MIAMI—Global and local integration will be key to the future success for both marketing services companies and their clients, said Sir Martin Sorrell, chief executive of WPP, in conversation with Cohn & Wolfe chief executive Donna Imperato at the Global Public Relations Summit.

Asked to describe the current economic conditions around the world, Sorrell’s assessment was “tough but manageable. Even in the fast growth markets—the BRICs, the next 11—which are about 31 percent of our business, growth is not particularly fast. Looking at 2014, Western Europe is going to come back slightly and we will see faster growth in Latin America and Asia. So I am slightly more optimistic,” depending primarily on how America deals with the debate over the debt ceiling. “Kicking the can down the road again is not going to be helpful.”

The past couple of years have been particularly difficult for the company’s public relations operations.

“There are two contradictory forces. For the past year or so our public relations companies have been the least successful part of our business.” He cites a couple of reasons: “The days of retainers have gone. It’s a discretionary business and it’s a project based business and project based business have found it difficult.”

The PR industry has also underperformed at Cannes, Imperato pointed out. But Sorrell downplayed the significance of that performance. “I think it’s a matter of technique,” Sorrell said. “The advertising agencies have been at it longer. It’s history. It will change.”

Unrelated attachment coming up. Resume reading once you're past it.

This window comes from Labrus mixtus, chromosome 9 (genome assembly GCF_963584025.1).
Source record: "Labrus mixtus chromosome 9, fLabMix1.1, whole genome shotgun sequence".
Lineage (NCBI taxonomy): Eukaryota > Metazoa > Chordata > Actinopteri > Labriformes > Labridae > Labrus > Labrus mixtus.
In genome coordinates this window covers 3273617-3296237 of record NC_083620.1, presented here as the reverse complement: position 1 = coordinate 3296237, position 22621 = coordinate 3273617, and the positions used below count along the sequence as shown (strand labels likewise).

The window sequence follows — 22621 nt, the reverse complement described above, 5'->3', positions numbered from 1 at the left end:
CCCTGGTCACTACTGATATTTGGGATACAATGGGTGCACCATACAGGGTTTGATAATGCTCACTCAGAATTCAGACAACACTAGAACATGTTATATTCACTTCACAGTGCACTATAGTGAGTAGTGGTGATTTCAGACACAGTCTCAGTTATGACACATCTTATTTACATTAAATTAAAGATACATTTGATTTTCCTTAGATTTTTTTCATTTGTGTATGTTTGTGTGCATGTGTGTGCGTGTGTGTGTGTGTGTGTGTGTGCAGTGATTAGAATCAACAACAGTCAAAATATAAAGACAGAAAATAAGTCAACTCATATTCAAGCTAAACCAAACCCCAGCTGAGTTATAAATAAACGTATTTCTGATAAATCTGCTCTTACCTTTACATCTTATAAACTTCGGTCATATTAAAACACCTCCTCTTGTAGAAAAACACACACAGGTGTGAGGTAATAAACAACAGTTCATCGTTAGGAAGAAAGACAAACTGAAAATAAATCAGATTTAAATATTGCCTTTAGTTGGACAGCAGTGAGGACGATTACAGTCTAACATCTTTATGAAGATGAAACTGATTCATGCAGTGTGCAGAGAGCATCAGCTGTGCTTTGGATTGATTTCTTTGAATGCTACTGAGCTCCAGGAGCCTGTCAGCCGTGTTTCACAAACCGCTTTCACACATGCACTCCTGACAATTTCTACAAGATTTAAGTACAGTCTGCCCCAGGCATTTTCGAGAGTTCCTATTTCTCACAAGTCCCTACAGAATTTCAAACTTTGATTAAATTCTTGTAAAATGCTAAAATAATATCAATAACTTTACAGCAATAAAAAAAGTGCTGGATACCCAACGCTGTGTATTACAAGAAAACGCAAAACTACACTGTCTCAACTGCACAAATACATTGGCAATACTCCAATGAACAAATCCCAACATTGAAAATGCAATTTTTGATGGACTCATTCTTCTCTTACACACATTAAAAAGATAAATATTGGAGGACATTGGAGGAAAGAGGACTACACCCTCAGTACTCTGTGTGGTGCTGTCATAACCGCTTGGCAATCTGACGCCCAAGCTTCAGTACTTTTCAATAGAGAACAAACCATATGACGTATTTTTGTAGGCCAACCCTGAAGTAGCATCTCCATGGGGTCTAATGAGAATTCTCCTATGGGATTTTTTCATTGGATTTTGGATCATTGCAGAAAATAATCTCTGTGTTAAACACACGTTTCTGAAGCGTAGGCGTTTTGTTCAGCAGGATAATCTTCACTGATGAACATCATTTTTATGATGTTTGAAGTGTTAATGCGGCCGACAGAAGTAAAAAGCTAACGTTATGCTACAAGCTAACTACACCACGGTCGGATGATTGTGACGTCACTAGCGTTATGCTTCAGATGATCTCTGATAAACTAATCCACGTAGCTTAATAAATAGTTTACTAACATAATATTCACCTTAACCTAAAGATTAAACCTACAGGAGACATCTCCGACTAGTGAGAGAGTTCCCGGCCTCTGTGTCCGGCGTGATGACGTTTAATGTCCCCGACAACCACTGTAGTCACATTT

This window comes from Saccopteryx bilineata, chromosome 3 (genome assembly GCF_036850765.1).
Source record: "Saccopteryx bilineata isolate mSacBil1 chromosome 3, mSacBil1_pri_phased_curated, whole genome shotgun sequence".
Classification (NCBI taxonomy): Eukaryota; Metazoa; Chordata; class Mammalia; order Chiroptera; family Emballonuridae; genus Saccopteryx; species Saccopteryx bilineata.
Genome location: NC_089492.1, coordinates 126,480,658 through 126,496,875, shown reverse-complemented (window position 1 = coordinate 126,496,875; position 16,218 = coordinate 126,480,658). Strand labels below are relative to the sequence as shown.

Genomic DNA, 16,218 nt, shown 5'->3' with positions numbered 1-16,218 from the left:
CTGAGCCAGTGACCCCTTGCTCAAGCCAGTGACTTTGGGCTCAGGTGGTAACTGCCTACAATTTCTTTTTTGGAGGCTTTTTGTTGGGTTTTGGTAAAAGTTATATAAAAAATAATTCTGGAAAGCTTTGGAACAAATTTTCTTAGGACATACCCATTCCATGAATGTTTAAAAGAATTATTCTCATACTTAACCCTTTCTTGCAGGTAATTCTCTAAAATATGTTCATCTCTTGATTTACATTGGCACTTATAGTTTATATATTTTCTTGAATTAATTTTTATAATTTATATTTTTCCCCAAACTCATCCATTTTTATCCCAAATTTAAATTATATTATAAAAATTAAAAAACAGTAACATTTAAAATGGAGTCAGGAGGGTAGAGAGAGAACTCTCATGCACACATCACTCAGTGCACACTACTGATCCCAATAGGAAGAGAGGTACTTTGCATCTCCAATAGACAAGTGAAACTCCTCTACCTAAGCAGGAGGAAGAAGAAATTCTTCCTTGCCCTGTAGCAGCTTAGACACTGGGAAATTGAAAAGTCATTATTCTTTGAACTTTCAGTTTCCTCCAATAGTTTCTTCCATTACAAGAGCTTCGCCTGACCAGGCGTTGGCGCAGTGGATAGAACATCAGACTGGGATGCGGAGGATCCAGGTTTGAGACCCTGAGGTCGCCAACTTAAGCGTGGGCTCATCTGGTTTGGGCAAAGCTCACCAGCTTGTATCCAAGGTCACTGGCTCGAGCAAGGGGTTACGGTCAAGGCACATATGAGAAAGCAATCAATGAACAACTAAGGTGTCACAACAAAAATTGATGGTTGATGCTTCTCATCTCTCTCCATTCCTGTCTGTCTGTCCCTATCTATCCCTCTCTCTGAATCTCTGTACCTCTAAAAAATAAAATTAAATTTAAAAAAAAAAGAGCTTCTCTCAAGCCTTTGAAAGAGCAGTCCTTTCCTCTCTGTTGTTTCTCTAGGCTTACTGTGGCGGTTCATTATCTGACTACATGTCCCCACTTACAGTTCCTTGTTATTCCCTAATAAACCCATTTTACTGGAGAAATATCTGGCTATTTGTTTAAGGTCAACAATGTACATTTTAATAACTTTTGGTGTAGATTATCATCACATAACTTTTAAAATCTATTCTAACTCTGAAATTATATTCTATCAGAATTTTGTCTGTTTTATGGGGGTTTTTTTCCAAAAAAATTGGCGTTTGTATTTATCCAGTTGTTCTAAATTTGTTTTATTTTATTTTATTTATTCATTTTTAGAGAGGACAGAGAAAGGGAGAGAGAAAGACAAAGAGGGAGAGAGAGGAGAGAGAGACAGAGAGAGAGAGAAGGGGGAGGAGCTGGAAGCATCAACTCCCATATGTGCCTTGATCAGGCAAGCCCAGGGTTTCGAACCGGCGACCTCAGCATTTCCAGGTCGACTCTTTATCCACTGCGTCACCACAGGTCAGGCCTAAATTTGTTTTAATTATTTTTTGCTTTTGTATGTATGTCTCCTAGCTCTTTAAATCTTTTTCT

And while the recent numbers have not been strong, Sorrell says he sees tremendous long-term potential for the PR industry, although he noted that the necessary transformation is not happening fast enough.

“If I look at the importance of research the importance of social and digital, in theory PR and public affairs should be becoming more and more important. I think you undersell, you lack confidence in what you have to sell. All the CEOs we meet say they spend a third of their time on regulation, and PR and public affairs is the most important part of dealing with that.”

At the same time, public relations will work more closely with other disciplines.

“My view is that it should be fully integrated into the marketing mix. The split between financial communications, corporate communications and marketing—what troubles our clients and ourselves is the continued existence of those silos. The clients we have worked with that have been more successful are those where the CEO has a clear vision, and has shared that vision with the CMO who has the power to implement it effectively.”

WPP, he says, has a two-prong strategy for greater integration, at the global level and the local level.

“There is tendency for companies to centralize more. We have client integrators—40 leaders for 40 of our largest clients.

“But at the same time we have integrators at the country level. They have no authority over the verticals, but they are responsible for three things: that we have the best people running our business, that if we are doing acquisitions we know who the best players are, and that we can identify clients in the market that will be regional or global leaders of the future.

“So we have focus at the center on these billion dollar brands, and then we have local focus in the individual markets.”

All that integration will be good for the public relations business, Sorrell concludes. "The more integrated we become, the stronger role public relations and public affairs will play."